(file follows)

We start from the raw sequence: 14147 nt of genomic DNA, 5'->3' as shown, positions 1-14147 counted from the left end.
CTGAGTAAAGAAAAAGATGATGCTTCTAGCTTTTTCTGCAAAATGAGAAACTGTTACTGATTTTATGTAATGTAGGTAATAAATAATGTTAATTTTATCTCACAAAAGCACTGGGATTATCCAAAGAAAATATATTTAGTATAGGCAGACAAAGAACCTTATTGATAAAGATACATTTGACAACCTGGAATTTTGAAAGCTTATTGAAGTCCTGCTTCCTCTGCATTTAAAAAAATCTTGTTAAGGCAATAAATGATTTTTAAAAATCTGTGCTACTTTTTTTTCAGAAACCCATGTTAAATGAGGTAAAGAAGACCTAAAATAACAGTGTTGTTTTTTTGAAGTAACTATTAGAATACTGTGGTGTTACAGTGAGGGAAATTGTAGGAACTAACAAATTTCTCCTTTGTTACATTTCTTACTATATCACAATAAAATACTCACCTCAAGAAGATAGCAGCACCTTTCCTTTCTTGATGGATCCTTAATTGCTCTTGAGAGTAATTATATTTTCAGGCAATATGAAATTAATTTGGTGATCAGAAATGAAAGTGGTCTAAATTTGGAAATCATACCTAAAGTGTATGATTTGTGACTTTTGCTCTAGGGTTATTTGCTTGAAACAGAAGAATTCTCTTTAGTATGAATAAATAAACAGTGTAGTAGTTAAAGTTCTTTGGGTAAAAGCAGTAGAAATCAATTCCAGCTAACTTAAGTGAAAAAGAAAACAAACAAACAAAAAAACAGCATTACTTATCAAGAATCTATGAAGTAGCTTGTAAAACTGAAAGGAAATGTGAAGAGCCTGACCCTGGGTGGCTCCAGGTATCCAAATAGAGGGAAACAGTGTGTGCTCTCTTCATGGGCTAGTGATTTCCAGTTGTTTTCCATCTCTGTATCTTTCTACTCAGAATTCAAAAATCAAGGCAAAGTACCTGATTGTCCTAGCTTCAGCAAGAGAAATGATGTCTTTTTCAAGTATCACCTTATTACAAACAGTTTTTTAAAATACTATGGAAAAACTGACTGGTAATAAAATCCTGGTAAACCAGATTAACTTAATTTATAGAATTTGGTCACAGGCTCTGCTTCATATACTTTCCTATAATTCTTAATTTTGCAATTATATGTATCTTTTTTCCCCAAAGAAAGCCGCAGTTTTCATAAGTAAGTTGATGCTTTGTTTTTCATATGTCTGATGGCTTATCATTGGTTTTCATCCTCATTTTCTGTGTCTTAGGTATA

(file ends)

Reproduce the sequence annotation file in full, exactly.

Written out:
We start from the raw sequence: 14147 nt of genomic DNA, 5'->3' as shown, positions 1-14147 counted from the left end.
CTGAGTAAAGAAAAAGATGATGCTTCTAGCTTTTTCTGCAAAATGAGAAACTGTTACTGATTTTATGTAATGTAGGTAATAAATAATGTTAATTTTATCTCACAAAAGCACTGGGATTATCCAAAGAAAATATATTTAGTATAGGCAGACAAAGAACCTTATTGATAAAGATACATTTGACAACCTGGAATTTTGAAAGCTTATTGAAGTCCTGCTTCCTCTGCATTTAAAAAAATCTTGTTAAGGCAATAAATGATTTTTAAAAATCTGTGCTACTTTTTTTTCAGAAACCCATGTTAAATGAGGTAAAGAAGACCTAAAATAACAGTGTTGTTTTTTTGAAGTAACTATTAGAATACTGTGGTGTTACAGTGAGGGAAATTGTAGGAACTAACAAATTTCTCCTTTGTTACATTTCTTACTATATCACAATAAAATACTCACCTCAAGAAGATAGCAGCACCTTTCCTTTCTTGATGGATCCTTAATTGCTCTTGAGAGTAATTATATTTTCAGGCAATATGAAATTAATTTGGTGATCAGAAATGAAAGTGGTCTAAATTTGGAAATCATACCTAAAGTGTATGATTTGTGACTTTTGCTCTAGGGTTATTTGCTTGAAACAGAAGAATTCTCTTTAGTATGAATAAATAAACAGTGTAGTAGTTAAAGTTCTTTGGGTAAAAGCAGTAGAAATCAATTCCAGCTAACTTAAGTGAAAAAGAAAACAAACAAACAAAAAAACAGCATTACTTATCAAGAATCTATGAAGTAGCTTGTAAAACTGAAAGGAAATGTGAAGAGCCTGACCCTGGGTGGCTCCAGGTATCCAAATAGAGGGAAACAGTGTGTGCTCTCTTCATGGGCTAGTGATTTCCAGTTGTTTTCCATCTCTGTATCTTTCTACTCAGAATTCAAAAATCAAGGCAAAGTACCTGATTGTCCTAGCTTCAGCAAGAGAAATGATGTCTTTTTCAAGTATCACCTTATTACAAACAGTTTTTTAAAATACTATGGAAAAACTGACTGGTAATAAAATCCTGGTAAACCAGATTAACTTAATTTATAGAATTTGGTCACAGGCTCTGCTTCATATACTTTCCTATAATTCTTAATTTTGCAATTATATGTATCTTTTTTCCCCAAAGAAAGCCGCAGTTTTCATAAGTAAGTTGATGCTTTGTTTTTCATATGTCTGATGGCTTATCATTGGTTTTCATCCTCATTTTCTGTGTCTTAGGTATA